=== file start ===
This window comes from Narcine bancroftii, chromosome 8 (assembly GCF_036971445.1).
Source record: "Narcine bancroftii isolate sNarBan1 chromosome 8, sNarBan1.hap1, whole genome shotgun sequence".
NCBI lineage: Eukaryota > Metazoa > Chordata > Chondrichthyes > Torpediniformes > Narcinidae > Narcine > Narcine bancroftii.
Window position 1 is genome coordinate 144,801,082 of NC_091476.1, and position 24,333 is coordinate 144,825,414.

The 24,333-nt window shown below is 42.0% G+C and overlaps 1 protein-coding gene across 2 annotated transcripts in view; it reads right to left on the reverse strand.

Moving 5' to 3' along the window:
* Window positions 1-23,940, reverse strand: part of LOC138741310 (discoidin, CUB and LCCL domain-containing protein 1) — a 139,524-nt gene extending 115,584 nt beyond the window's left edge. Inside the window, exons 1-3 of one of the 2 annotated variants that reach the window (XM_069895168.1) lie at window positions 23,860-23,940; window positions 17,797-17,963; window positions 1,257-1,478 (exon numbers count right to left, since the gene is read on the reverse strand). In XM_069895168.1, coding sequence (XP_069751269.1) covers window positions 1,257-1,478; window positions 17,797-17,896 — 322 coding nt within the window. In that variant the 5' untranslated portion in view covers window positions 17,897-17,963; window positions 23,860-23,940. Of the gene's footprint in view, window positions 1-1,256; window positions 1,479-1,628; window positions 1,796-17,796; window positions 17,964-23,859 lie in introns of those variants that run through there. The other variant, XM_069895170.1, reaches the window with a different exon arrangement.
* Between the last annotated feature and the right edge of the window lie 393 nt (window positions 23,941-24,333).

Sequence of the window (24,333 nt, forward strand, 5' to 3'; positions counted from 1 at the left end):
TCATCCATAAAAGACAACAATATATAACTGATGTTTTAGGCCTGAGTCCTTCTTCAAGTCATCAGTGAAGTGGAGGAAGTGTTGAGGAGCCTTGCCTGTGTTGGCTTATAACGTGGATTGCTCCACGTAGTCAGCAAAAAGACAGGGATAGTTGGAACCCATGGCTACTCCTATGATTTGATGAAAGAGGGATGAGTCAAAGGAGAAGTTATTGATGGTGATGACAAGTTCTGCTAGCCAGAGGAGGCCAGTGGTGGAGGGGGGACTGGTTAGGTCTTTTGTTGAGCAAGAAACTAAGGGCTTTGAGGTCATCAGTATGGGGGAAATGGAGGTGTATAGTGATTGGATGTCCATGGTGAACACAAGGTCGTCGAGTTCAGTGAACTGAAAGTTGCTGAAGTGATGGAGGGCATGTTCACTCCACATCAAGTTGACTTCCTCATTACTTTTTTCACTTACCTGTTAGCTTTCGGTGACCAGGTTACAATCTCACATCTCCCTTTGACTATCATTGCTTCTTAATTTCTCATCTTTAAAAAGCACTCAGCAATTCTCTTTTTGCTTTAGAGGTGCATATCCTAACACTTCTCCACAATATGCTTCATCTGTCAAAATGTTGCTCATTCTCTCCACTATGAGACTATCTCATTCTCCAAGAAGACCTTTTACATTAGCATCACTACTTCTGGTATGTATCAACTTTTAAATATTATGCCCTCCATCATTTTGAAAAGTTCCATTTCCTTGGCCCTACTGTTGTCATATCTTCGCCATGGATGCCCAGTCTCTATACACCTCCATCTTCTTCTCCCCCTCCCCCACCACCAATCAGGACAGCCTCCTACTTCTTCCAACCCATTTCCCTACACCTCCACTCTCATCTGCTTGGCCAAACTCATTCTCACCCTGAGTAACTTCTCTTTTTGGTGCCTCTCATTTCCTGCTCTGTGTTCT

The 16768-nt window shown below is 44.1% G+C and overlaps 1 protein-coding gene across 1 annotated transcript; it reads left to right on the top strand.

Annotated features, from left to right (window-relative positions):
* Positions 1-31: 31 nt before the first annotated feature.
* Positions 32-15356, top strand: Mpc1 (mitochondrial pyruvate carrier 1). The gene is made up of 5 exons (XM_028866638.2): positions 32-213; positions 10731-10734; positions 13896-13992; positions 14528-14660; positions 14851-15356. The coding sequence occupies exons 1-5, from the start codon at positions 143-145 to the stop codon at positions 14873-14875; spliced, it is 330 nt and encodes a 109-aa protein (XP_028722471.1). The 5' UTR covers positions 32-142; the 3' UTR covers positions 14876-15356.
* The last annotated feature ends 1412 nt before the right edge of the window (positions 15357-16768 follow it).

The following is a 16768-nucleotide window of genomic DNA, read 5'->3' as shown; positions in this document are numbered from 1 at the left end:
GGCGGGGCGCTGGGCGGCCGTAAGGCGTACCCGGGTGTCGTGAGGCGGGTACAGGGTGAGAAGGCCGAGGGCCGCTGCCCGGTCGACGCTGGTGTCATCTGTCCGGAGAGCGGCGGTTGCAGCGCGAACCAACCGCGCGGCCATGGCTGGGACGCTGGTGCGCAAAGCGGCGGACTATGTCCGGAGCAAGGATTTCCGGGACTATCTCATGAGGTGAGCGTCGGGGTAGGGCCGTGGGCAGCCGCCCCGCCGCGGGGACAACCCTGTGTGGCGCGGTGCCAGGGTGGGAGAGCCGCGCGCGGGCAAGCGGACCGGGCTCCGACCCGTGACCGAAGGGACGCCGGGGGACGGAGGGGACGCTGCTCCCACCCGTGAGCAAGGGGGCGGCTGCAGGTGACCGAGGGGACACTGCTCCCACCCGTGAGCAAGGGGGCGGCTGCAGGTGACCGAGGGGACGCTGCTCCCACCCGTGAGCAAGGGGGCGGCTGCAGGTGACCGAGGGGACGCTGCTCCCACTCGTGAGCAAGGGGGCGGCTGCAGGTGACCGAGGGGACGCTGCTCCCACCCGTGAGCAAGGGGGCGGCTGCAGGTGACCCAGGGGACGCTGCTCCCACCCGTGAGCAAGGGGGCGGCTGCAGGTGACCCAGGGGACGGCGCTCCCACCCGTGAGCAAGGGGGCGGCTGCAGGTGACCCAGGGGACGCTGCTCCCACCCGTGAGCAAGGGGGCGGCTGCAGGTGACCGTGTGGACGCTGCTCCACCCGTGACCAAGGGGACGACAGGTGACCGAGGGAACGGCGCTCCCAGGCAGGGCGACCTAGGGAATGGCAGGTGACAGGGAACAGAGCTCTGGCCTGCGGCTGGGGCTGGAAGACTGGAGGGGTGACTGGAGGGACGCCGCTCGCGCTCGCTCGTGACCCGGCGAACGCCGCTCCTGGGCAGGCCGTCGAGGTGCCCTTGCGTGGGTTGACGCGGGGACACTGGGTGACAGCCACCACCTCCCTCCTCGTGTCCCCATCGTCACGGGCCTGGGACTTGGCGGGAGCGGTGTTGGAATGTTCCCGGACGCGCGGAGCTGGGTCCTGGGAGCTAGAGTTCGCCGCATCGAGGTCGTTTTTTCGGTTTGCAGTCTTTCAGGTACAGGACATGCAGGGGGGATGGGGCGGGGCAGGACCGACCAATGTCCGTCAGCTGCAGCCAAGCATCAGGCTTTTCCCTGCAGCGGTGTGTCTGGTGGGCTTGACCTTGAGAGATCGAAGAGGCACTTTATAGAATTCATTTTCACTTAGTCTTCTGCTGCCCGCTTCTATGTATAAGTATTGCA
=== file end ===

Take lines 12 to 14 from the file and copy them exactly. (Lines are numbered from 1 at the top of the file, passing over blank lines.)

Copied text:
Annotated features, from left to right (window-relative positions):
* Positions 1-31: 31 nt before the first annotated feature.
* Positions 32-15356, top strand: Mpc1 (mitochondrial pyruvate carrier 1). The gene is made up of 5 exons (XM_028866638.2): positions 32-213; positions 10731-10734; positions 13896-13992; positions 14528-14660; positions 14851-15356. The coding sequence occupies exons 1-5, from the start codon at positions 143-145 to the stop codon at positions 14873-14875; spliced, it is 330 nt and encodes a 109-aa protein (XP_028722471.1). The 5' UTR covers positions 32-142; the 3' UTR covers positions 14876-15356.